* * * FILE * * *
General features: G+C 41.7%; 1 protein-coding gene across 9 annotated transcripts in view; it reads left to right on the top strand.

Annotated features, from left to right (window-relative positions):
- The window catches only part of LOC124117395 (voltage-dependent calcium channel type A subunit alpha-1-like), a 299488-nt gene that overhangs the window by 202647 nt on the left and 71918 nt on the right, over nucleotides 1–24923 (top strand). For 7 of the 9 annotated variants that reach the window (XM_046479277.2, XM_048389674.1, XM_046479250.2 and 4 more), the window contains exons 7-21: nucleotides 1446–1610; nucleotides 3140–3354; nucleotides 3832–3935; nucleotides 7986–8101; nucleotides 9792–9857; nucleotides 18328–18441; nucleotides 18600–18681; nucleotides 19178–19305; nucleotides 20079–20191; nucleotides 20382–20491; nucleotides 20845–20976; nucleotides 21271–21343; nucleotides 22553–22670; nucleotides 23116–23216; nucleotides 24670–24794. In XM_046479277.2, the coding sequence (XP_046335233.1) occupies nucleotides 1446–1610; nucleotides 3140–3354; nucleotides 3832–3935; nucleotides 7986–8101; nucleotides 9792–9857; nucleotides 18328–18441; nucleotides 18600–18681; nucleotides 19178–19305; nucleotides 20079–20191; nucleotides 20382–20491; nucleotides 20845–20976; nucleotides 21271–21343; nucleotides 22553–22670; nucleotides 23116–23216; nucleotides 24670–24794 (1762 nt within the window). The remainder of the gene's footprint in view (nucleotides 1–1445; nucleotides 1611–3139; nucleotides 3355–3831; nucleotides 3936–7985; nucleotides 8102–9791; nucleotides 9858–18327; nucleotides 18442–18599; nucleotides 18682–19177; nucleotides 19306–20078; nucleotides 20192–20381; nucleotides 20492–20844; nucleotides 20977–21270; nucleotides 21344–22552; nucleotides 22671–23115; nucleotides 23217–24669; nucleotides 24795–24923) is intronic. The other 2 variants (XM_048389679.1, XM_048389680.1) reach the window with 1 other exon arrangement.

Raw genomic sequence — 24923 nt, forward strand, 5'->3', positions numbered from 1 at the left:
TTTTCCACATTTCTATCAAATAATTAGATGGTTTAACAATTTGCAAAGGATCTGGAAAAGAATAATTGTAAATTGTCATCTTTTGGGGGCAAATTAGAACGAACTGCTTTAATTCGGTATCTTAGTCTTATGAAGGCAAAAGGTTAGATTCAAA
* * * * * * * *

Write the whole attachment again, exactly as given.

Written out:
General features: G+C 41.7%; 1 protein-coding gene across 9 annotated transcripts in view; it reads left to right on the top strand.

Annotated features, from left to right (window-relative positions):
- The window catches only part of LOC124117395 (voltage-dependent calcium channel type A subunit alpha-1-like), a 299488-nt gene that overhangs the window by 202647 nt on the left and 71918 nt on the right, over nucleotides 1–24923 (top strand). For 7 of the 9 annotated variants that reach the window (XM_046479277.2, XM_048389674.1, XM_046479250.2 and 4 more), the window contains exons 7-21: nucleotides 1446–1610; nucleotides 3140–3354; nucleotides 3832–3935; nucleotides 7986–8101; nucleotides 9792–9857; nucleotides 18328–18441; nucleotides 18600–18681; nucleotides 19178–19305; nucleotides 20079–20191; nucleotides 20382–20491; nucleotides 20845–20976; nucleotides 21271–21343; nucleotides 22553–22670; nucleotides 23116–23216; nucleotides 24670–24794. In XM_046479277.2, the coding sequence (XP_046335233.1) occupies nucleotides 1446–1610; nucleotides 3140–3354; nucleotides 3832–3935; nucleotides 7986–8101; nucleotides 9792–9857; nucleotides 18328–18441; nucleotides 18600–18681; nucleotides 19178–19305; nucleotides 20079–20191; nucleotides 20382–20491; nucleotides 20845–20976; nucleotides 21271–21343; nucleotides 22553–22670; nucleotides 23116–23216; nucleotides 24670–24794 (1762 nt within the window). The remainder of the gene's footprint in view (nucleotides 1–1445; nucleotides 1611–3139; nucleotides 3355–3831; nucleotides 3936–7985; nucleotides 8102–9791; nucleotides 9858–18327; nucleotides 18442–18599; nucleotides 18682–19177; nucleotides 19306–20078; nucleotides 20192–20381; nucleotides 20492–20844; nucleotides 20977–21270; nucleotides 21344–22552; nucleotides 22671–23115; nucleotides 23217–24669; nucleotides 24795–24923) is intronic. The other 2 variants (XM_048389679.1, XM_048389680.1) reach the window with 1 other exon arrangement.

Raw genomic sequence — 24923 nt, forward strand, 5'->3', positions numbered from 1 at the left:
TTTTCCACATTTCTATCAAATAATTAGATGGTTTAACAATTTGCAAAGGATCTGGAAAAGAATAATTGTAAATTGTCATCTTTTGGGGGCAAATTAGAACGAACTGCTTTAATTCGGTATCTTAGTCTTATGAAGGCAAAAGGTTAGATTCAAA